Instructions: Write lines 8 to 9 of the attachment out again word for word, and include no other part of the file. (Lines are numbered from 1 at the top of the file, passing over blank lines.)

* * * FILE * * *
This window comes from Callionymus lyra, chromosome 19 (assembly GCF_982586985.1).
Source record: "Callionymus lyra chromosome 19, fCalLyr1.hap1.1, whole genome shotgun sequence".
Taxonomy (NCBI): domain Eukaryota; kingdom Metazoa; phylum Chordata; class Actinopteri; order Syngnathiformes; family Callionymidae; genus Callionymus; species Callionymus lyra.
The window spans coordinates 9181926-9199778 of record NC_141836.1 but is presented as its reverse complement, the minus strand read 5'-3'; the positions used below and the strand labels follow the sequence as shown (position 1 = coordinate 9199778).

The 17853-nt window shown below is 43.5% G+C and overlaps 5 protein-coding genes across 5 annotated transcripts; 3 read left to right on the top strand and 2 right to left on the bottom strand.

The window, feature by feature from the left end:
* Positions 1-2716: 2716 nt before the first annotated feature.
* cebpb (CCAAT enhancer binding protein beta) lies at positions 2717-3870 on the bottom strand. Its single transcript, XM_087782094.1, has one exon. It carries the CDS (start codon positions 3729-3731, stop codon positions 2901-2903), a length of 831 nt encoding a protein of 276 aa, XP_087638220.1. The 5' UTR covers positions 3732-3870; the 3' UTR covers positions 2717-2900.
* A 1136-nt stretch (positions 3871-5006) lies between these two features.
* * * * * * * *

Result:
* cebpb (CCAAT enhancer binding protein beta) lies at positions 2717-3870 on the bottom strand. Its single transcript, XM_087782094.1, has one exon. It carries the CDS (start codon positions 3729-3731, stop codon positions 2901-2903), a length of 831 nt encoding a protein of 276 aa, XP_087638220.1. The 5' UTR covers positions 3732-3870; the 3' UTR covers positions 2717-2900.
* A 1136-nt stretch (positions 3871-5006) lies between these two features.